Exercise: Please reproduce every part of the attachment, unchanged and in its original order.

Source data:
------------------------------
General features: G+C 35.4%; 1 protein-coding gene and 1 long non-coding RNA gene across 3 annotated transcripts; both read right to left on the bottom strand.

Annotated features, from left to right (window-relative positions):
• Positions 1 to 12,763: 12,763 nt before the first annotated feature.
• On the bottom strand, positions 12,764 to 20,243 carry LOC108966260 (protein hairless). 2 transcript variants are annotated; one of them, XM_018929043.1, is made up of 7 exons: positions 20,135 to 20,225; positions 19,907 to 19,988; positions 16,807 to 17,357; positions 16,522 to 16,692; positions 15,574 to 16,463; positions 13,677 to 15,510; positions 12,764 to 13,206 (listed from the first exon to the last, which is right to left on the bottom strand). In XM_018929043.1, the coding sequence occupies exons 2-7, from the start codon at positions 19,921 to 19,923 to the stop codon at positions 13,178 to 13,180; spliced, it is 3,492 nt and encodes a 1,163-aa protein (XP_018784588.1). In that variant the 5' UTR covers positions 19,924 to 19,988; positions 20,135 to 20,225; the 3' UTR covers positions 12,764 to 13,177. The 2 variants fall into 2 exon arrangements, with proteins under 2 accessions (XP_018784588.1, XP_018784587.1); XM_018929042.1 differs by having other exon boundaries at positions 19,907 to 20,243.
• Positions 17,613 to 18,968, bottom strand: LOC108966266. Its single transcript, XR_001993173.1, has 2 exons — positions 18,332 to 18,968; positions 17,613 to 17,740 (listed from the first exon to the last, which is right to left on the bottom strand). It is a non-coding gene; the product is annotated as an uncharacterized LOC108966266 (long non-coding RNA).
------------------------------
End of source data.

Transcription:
General features: G+C 35.4%; 1 protein-coding gene and 1 long non-coding RNA gene across 3 annotated transcripts; both read right to left on the bottom strand.

Annotated features, from left to right (window-relative positions):
• Positions 1 to 12,763: 12,763 nt before the first annotated feature.
• On the bottom strand, positions 12,764 to 20,243 carry LOC108966260 (protein hairless). 2 transcript variants are annotated; one of them, XM_018929043.1, is made up of 7 exons: positions 20,135 to 20,225; positions 19,907 to 19,988; positions 16,807 to 17,357; positions 16,522 to 16,692; positions 15,574 to 16,463; positions 13,677 to 15,510; positions 12,764 to 13,206 (listed from the first exon to the last, which is right to left on the bottom strand). In XM_018929043.1, the coding sequence occupies exons 2-7, from the start codon at positions 19,921 to 19,923 to the stop codon at positions 13,178 to 13,180; spliced, it is 3,492 nt and encodes a 1,163-aa protein (XP_018784588.1). In that variant the 5' UTR covers positions 19,924 to 19,988; positions 20,135 to 20,225; the 3' UTR covers positions 12,764 to 13,177. The 2 variants fall into 2 exon arrangements, with proteins under 2 accessions (XP_018784588.1, XP_018784587.1); XM_018929042.1 differs by having other exon boundaries at positions 19,907 to 20,243.
• Positions 17,613 to 18,968, bottom strand: LOC108966266. Its single transcript, XR_001993173.1, has 2 exons — positions 18,332 to 18,968; positions 17,613 to 17,740 (listed from the first exon to the last, which is right to left on the bottom strand). It is a non-coding gene; the product is annotated as an uncharacterized LOC108966266 (long non-coding RNA).